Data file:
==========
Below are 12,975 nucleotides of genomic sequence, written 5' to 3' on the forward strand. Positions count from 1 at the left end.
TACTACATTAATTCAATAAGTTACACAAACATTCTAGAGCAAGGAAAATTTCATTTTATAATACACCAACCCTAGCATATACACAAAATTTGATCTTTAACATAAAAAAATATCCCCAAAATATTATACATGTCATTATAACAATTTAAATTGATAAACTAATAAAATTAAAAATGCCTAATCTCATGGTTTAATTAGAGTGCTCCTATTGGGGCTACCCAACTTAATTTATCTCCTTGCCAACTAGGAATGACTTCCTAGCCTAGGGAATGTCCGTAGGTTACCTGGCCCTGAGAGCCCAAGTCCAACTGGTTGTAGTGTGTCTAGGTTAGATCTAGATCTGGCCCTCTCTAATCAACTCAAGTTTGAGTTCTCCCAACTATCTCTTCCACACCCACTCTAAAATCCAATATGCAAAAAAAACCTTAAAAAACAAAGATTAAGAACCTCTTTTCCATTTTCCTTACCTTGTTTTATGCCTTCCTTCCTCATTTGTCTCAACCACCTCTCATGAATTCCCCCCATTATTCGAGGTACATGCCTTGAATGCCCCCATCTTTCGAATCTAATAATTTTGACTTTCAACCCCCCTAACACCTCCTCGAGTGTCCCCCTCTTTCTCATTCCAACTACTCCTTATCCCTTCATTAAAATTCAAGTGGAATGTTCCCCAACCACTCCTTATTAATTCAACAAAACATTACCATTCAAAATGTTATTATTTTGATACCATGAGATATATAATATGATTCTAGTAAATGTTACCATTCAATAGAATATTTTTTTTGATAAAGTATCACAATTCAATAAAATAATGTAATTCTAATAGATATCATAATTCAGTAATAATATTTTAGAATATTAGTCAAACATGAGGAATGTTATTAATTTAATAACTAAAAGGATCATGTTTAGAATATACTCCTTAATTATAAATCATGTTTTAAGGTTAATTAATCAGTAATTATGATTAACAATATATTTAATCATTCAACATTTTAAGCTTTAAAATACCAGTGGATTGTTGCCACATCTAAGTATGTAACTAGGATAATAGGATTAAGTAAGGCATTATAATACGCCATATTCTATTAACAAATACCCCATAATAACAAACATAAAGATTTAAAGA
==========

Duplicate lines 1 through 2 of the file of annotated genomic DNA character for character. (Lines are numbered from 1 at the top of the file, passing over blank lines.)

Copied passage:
Below are 12,975 nucleotides of genomic sequence, written 5' to 3' on the forward strand. Positions count from 1 at the left end.
TACTACATTAATTCAATAAGTTACACAAACATTCTAGAGCAAGGAAAATTTCATTTTATAATACACCAACCCTAGCATATACACAAAATTTGATCTTTAACATAAAAAAATATCCCCAAAATATTATACATGTCATTATAACAATTTAAATTGATAAACTAATAAAATTAAAAATGCCTAATCTCATGGTTTAATTAGAGTGCTCCTATTGGGGCTACCCAACTTAATTTATCTCCTTGCCAACTAGGAATGACTTCCTAGCCTAGGGAATGTCCGTAGGTTACCTGGCCCTGAGAGCCCAAGTCCAACTGGTTGTAGTGTGTCTAGGTTAGATCTAGATCTGGCCCTCTCTAATCAACTCAAGTTTGAGTTCTCCCAACTATCTCTTCCACACCCACTCTAAAATCCAATATGCAAAAAAAACCTTAAAAAACAAAGATTAAGAACCTCTTTTCCATTTTCCTTACCTTGTTTTATGCCTTCCTTCCTCATTTGTCTCAACCACCTCTCATGAATTCCCCCCATTATTCGAGGTACATGCCTTGAATGCCCCCATCTTTCGAATCTAATAATTTTGACTTTCAACCCCCCTAACACCTCCTCGAGTGTCCCCCTCTTTCTCATTCCAACTACTCCTTATCCCTTCATTAAAATTCAAGTGGAATGTTCCCCAACCACTCCTTATTAATTCAACAAAACATTACCATTCAAAATGTTATTATTTTGATACCATGAGATATATAATATGATTCTAGTAAATGTTACCATTCAATAGAATATTTTTTTTGATAAAGTATCACAATTCAATAAAATAATGTAATTCTAATAGATATCATAATTCAGTAATAATATTTTAGAATATTAGTCAAACATGAGGAATGTTATTAATTTAATAACTAAAAGGATCATGTTTAGAATATACTCCTTAATTATAAATCATGTTTTAAGGTTAATTAATCAGTAATTATGATTAACAATATATTTAATCATTCAACATTTTAAGCTTTAAAATACCAGTGGATTGTTGCCACATCTAAGTATGTAACTAGGATAATAGGATTAAGTAAGGCATTATAATACGCCATATTCTATTAACAAATACCCCATAATAACAAACATAAAGATTTAAAGA